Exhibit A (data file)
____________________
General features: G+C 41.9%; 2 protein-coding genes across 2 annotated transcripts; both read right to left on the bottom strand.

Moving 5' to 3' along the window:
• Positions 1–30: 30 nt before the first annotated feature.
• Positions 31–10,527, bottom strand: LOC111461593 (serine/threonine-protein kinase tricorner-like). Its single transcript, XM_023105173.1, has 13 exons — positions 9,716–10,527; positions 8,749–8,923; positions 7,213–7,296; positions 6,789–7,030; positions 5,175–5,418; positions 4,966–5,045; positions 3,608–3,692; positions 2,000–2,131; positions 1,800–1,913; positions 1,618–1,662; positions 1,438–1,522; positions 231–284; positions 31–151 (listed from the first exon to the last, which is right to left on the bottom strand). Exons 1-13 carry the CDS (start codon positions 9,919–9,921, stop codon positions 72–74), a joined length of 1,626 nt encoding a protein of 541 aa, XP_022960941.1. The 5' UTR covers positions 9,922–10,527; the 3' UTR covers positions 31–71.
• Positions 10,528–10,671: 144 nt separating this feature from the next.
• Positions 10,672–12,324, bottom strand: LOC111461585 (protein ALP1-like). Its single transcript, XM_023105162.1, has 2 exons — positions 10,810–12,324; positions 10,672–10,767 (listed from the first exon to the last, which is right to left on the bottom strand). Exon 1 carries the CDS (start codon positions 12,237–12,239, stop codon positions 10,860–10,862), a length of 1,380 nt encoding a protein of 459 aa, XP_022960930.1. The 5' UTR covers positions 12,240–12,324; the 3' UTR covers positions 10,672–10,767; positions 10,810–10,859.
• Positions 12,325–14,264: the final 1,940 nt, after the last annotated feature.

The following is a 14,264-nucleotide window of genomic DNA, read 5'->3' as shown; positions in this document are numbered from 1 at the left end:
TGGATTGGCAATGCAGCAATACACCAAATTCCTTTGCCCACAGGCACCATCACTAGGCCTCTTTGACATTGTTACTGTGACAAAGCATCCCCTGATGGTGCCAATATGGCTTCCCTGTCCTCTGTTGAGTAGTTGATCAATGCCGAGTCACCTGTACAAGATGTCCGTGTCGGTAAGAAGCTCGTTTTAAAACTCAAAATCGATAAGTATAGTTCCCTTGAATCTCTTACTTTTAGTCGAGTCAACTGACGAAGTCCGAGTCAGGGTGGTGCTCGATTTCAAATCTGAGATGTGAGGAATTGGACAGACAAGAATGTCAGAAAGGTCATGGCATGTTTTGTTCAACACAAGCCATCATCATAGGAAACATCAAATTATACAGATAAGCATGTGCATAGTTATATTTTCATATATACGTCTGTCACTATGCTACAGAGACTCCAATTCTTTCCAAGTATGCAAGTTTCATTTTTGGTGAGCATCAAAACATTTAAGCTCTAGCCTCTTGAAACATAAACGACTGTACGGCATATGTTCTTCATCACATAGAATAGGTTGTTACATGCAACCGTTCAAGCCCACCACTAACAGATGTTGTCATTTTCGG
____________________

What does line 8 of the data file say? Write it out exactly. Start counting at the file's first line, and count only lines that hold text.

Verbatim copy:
The following is a 14,264-nucleotide window of genomic DNA, read 5'->3' as shown; positions in this document are numbered from 1 at the left end: